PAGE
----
Since you're building this from the ground up, if you want to take advantage of CS5.5's GPU acceleration and can afford it, I think it's a good idea to check out the Premeire Pro CS5.5's specs page. About halfway down the page there is a list of supported cards. And then, to be on the safe side and to (hopefully) cover all of your bases...
Visit the NVIDIA website for system requirements and compatibility. The list of graphics cards that are compatible with Adobe Premiere® Pro CS5 is updated on a regular basis.
...before purchasing. :)
 
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Since you're building this from the ground up, if you want to take advantage of CS5.5's GPU acceleration and can afford it, I think it's a good idea to check out the Premeire Pro CS5.5's specs page. About halfway down the page there is a list of supported cards. And then, to be on the safe side and to (hopefully) cover all of your bases... ...before purchasing. :)

While only certain cards are said to be compatible with the GPU acceleration, almost any of the 4** and 5** series can utilize it. It is a very (emphasis on very) easy hack. Here is an old article about it.
 
Suppose no heavy 3d modeling with matchmoving. What is a minimum system I can run for my AE and Premiere and still be able to render out videos with no lag. As that is my issue- The playback is choppy and the render chockes my ram.

So once more, what is a minimum system I can run and still have normal render and playback with AE and Premiere Pro. At least for the time being while I accumulate funds to really invest into a heavy machine.
 
rendering from AE is dependent on whats being rendered. My system (intel 990x extreme 6 core, 24gb ram and Raid 0 disks) can still take a LONG time to render complex stuff. Multi streams of HD, several layers of CC, nesting compositions etc all add up to LONG render times. Like 1 hour for 8 mins of footage!

I have pretty long RAM previews which is nice :) and its about twice as fast as it was on my previous system..

my point? Setting your sights for LAG free is doomed to be a disappointment.

Basic advice.
Get the fastest intel CPU, the most RAM and as much SATA DISK SPACE you can afford right now. Your programs will RUN on just about any decent system, your PERFORMANCE will improve with more investment.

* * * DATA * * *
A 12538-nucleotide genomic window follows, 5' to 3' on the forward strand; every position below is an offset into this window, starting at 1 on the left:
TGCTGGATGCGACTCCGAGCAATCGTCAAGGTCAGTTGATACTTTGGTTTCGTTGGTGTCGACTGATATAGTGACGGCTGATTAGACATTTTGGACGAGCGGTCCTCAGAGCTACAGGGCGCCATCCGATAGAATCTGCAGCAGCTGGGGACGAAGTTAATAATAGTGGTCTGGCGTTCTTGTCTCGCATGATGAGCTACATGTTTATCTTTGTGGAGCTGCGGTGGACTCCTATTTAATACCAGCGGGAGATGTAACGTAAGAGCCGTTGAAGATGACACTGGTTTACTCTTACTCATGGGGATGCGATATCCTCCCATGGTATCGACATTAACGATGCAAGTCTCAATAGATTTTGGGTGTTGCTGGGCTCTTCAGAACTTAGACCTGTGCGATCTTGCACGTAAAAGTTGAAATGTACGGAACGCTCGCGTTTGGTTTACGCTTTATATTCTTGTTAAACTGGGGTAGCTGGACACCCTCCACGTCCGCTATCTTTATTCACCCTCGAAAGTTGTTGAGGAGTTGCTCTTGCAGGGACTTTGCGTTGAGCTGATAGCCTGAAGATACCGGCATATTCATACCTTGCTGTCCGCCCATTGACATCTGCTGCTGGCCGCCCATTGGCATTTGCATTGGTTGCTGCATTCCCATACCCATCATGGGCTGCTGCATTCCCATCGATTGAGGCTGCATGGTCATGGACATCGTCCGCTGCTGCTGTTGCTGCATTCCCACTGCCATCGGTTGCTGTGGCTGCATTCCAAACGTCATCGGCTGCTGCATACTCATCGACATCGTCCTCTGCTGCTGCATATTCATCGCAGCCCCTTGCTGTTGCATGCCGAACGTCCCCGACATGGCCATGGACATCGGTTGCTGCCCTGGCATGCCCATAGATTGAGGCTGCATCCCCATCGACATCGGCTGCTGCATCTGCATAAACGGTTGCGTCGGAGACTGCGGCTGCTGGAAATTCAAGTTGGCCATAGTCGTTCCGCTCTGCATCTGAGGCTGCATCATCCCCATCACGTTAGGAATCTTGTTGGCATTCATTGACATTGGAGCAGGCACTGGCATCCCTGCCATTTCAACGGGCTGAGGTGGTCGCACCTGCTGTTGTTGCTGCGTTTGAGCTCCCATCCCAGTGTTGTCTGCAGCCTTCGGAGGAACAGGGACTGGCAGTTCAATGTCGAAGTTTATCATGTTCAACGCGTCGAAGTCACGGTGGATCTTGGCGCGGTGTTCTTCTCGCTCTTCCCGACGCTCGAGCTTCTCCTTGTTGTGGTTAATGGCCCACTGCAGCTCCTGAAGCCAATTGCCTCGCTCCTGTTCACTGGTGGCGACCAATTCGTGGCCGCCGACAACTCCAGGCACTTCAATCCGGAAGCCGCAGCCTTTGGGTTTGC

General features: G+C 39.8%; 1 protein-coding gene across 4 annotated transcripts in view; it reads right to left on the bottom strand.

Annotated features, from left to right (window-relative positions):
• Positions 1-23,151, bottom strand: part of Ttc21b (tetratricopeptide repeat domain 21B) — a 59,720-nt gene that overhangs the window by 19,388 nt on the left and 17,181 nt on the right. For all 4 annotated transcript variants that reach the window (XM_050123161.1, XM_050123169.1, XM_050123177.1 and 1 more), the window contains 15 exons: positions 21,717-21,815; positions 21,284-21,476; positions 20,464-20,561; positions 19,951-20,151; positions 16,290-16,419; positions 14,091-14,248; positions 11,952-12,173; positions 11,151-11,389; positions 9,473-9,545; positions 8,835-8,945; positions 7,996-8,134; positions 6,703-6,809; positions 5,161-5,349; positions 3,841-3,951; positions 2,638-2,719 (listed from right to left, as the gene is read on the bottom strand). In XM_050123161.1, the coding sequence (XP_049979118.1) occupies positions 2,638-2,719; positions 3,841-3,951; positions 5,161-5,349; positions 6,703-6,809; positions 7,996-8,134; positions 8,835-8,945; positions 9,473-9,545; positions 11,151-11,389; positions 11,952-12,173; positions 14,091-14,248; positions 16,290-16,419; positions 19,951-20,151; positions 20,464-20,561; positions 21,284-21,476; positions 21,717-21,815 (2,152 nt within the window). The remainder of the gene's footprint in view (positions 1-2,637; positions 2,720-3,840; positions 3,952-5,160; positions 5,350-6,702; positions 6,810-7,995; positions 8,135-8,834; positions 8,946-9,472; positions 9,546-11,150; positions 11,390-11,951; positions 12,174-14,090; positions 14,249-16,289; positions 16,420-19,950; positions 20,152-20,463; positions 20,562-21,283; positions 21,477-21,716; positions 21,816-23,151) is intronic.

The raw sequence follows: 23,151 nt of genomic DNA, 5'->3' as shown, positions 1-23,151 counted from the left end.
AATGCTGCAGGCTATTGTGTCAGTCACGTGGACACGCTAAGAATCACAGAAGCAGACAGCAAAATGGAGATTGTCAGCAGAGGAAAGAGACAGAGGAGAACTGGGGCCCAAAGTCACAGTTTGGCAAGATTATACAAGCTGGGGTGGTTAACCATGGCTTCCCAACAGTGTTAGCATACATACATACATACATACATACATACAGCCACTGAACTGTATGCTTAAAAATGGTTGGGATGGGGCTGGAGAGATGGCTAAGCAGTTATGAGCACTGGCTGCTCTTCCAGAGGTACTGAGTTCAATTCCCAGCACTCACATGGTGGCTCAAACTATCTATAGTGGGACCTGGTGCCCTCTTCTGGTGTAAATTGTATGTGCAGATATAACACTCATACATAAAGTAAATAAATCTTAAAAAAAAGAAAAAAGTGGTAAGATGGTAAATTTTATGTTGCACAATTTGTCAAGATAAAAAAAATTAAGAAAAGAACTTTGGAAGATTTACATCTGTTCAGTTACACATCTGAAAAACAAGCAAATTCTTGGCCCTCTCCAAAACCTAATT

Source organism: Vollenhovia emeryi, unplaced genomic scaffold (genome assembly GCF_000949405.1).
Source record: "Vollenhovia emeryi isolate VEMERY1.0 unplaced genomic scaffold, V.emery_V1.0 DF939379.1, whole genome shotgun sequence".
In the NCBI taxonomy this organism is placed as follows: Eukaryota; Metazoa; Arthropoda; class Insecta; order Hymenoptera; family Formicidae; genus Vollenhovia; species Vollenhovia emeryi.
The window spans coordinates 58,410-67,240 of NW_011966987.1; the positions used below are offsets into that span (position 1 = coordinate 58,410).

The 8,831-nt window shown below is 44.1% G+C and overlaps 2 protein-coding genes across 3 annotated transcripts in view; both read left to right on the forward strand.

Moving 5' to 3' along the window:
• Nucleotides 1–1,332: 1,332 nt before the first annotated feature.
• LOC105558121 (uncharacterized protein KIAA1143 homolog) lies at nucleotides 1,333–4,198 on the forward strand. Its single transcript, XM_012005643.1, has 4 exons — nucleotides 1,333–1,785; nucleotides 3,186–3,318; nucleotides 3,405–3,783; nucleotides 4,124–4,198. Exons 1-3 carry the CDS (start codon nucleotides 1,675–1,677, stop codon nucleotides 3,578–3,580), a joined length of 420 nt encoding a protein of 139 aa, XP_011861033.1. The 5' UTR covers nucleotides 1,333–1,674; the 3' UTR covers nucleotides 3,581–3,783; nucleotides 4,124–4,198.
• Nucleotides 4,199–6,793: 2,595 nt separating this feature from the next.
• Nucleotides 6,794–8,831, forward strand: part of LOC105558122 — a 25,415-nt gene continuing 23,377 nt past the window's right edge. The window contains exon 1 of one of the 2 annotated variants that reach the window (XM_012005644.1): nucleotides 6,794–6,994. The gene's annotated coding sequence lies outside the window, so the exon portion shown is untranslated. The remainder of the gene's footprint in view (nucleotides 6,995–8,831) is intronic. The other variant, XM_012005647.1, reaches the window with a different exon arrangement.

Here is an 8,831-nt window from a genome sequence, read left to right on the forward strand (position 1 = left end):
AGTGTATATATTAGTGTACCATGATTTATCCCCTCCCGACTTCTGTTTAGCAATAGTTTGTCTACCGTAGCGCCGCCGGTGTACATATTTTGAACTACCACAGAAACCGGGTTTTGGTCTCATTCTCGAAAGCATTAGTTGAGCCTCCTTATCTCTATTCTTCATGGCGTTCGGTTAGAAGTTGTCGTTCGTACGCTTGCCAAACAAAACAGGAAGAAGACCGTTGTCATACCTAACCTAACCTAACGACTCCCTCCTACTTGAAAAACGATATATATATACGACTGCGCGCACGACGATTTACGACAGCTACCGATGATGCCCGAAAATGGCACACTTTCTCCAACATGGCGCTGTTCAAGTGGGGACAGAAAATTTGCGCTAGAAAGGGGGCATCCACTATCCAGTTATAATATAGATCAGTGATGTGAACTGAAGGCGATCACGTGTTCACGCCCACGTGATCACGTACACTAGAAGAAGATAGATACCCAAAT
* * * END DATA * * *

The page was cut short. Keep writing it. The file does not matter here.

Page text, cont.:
Its the classic "time or money" equation.. if you have more TIME than MONEY, then a slow rendering machine is fine, you have all the time you need to spend waiting on renders.. .. if your time is worth more to you, then you spend money on things to reduce your down time.

There is a cross over point, where you realize your LOOSING money by not having FASTER performance, then its an easy answer, spend the money.


You also learn to work in your limitations.. I never render a full what ever in the middle of a session.. I might render out a shot or two, but the full renders I start just before I go to bed.. no time waste..
 
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Thanks for the reply

I am not so much concerned with render time, but rather with having a system that is capable of rendering smoothly. Whenever I render now, it comes out choppy, jerky and unbearable to watch.
So as long as I can render normally, I don’t mind longer renders. Matter of fact, I’ll post up a video to show u this ugliness that happens.
 
even my system can sometime get jerky on playing back uncompressed quicktime files. (well not often but sometimes)

This scares a lot of folks, thinking that there is something wrong with the render, when its the playback that bad. However, thats not always the problem, so do post a sample. Though, dont be surprised if the video you POST plays back fine in the youtube\vimeo player..
 
Excellent advice wheat. Time is money goes both ways.

This is my current budget build:

MOBO: ASRock P67 EXTREME4 (B3) ($160)
CPU: Intel Core i5-2500K ($220)
RAM: 12GB DDR3/1600 (~$70)
GPU: GeForce GTX 560 Ti ($230)
HD: 120GB SSD + 1TB HDD (~$300)
PSU: Antec BP550 Plus 550W ($65)

Throw in a decent air cooler (~$50) and decent case (~$50) and that's ~$1,150. Obviously, you could not get the SSD ($200 alone) and cut a few corners here or there but I think that's a decent build to start with.
 
120GB SSD is fast, but not big enough as a video editing DATA drive, so its a boot drive which to me seems a waste.. Two 1tb drives in Raid0 will get you faster. Get three, one for the system\boot drive.. but thats just me..

IS that all the RAM the MB will support? RAM is so cheap that NOT MAXING it out is silly.. Recall that last year it was about $100GB.. might go there again.. its a fickle market..

Regardless, I would have LOVED to have the system you specked out this time last year. (I just got my new system a month ago, and wont get a new one for a year or more!)
 
120GB SSD is fast, but not big enough as a video editing DATA drive, so its a boot drive which to me seems a waste.. Two 1tb drives in Raid0 will get you faster. Get three, one for the system\boot drive.. but thats just me..
I was kind of worrying that 120GB might not be enough. I've read that for most people it is, but I plan on using a hacked GH2 which will have much larger files so...

I prefer SSD over RAID arrays because I'm lazy. RAID requires conscious effort and some modicum of technical skill, whereas you can just plug the SSD in.

IS that all the RAM the MB will support? RAM is so cheap that NOT MAXING it out is silly.. Recall that last year it was about $100GB.. might go there again.. its a fickle market..
No, but over 12 is kind of overkill. It's certainly an option but I don't think it would be worth the money, personally.

Regardless, I would have LOVED to have the system you specked out this time last year. (I just got my new system a month ago, and wont get a new one for a year or more!)
You're only going to keep that beast for a year? Shame. Summer was only just beginning...